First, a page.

Sunday 4 December 2016

Music: The Blades of glory - Raytowners back for more

Published 01/11/2015 | 02:30

Back on the road: Brian Foley, Paul Cleary, Conor Brady and Jake Reilly of The Blades
Back on the road: Brian Foley, Paul Cleary, Conor Brady and Jake Reilly of The Blades

It may not have made the Six One news or trended on Twitter, but for a cohort of Irish music fans the news that The Blades were releasing a new single was a very big deal indeed. 'Smalltime' got its first play on Ian Dempsey's morning show on Today FM almost three weeks ago and appears on a four-track EP of the same name which is released next week, but available to listen to now for free on Bandcamp.

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It's the band's first new music in 30 years and demonstrates that Paul Cleary's gifts for writing memorable, intelligent, sophisticated pop songs hasn't dimmed one bit. The introspective title track, features Cleary's finest croon and a brass accompaniment, is especially good - unmistakably The Blades, but the sound of a band adjusting to life in 2015 and not trying to roll back the years to their early 20s heyday.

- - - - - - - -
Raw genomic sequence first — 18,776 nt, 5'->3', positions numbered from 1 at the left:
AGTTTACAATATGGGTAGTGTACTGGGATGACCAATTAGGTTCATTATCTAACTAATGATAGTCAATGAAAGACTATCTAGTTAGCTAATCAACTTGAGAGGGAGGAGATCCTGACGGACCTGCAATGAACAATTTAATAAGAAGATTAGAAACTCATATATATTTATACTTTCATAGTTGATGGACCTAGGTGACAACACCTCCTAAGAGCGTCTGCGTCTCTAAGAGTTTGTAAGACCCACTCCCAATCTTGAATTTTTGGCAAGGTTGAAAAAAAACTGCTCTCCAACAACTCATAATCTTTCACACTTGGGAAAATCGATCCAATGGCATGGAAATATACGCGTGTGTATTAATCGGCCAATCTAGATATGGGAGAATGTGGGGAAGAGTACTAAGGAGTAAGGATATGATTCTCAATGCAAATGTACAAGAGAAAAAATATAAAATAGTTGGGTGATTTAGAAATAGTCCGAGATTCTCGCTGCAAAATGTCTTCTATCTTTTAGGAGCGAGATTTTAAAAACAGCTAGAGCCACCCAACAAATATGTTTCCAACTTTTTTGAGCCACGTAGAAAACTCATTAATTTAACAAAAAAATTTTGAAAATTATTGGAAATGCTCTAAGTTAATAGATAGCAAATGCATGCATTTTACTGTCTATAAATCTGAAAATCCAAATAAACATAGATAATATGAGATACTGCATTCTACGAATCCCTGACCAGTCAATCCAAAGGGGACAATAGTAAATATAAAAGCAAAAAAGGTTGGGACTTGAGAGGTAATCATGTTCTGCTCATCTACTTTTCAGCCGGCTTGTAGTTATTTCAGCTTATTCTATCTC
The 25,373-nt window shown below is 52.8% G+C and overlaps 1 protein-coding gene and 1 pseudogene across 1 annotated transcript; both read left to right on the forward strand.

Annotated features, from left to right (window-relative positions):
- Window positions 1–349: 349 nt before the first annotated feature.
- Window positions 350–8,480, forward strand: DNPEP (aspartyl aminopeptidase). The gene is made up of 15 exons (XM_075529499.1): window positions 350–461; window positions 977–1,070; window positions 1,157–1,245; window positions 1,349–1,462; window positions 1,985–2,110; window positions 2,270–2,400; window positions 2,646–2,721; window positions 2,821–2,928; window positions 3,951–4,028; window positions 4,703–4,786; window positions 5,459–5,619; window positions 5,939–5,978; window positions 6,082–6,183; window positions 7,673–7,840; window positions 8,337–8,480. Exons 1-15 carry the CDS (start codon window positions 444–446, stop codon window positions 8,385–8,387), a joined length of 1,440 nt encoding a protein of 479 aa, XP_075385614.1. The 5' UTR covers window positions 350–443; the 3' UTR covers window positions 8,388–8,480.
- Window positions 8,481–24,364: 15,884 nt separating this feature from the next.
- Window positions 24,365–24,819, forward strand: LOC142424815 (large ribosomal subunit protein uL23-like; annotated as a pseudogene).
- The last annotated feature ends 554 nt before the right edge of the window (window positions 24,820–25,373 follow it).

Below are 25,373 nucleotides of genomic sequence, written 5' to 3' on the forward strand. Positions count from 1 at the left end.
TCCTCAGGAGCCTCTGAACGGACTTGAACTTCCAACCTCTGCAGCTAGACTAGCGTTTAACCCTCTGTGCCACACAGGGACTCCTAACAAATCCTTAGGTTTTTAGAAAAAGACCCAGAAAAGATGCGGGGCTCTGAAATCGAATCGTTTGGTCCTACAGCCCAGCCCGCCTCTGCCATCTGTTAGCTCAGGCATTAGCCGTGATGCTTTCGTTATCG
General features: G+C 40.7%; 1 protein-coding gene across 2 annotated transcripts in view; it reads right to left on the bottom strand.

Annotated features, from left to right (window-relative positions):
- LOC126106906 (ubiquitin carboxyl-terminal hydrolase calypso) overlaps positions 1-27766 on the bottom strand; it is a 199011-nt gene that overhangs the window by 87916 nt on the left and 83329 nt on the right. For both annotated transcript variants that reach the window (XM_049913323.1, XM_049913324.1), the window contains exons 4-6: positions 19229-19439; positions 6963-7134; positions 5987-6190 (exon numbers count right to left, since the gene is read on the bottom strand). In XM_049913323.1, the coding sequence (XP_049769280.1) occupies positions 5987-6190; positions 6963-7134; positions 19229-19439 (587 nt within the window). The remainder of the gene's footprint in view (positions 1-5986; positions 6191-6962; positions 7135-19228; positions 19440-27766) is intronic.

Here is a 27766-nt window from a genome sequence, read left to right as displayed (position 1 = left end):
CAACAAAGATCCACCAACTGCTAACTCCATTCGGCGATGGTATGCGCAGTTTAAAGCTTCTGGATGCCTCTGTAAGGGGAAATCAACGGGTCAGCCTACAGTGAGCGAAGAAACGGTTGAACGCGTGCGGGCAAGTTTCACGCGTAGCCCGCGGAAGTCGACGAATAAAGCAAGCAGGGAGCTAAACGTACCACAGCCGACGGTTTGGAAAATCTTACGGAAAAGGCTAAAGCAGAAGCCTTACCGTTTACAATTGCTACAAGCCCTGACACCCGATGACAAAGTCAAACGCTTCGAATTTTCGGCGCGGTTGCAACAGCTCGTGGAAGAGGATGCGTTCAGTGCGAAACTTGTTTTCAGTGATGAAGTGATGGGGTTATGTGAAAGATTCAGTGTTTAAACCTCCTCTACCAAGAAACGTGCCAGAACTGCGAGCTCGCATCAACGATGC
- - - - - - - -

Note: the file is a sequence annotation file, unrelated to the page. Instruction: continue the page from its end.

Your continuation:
It would be lovely to think that the EP will kick-start a new-found appreciation for the band, but it's likely to be those who were converted to the cause long ago who will be especially enamoured with the music. It would be a safe bet to assume that like the bulk of the music they released in the late 1970s/early 1980s, Smalltime and any future releases will bypass the great Irish public.

Rewind to 1977. The Boomtown Rats were enjoying their first UK chart-topper with 'Looking After Number One' - really helping to put Dublin music on the map - and, in the working-class suburb of Ringsend, Cleary, his brother Lar and mutual friend Pat Lawlor were forming The Blades.

They got noticed from the start, not least when the plug was pulled on their very first gig. They were playing their local Catholic Young Men's Society hall and when they started to get into the most emblematic song of the year, The Sex Pistols' 'God Save the Queen', the organisers ordered them off stage, thinking they were playing the UK national anthem.

The sharply attired trio's pop smarts were soon evident thanks to a pair of songs still regarded as among the best Irish singles ever - 'Ghost of a Chance' and 'Hot For You'. Their shows at the now defunct venue The Magnet in Pearse Street (just up the road from Ringsend) are still talked about and in 1979 there was a six-weekend residency in The Baggot Inn with another Dublin band, U2. It's generally acknowledged - and not just by Blades aficionados - that Cleary & Co were the more complete outfit of the two at the time. Anyone tipping an Irish band to light up the 80s would likely have plumped for them ahead of U2 and there was no love lost between the bands. Sounds magazine attended one of the shows and noted that, despite shortcomings, The Blades are "gauche, full of energy, naivete, guts and good songs."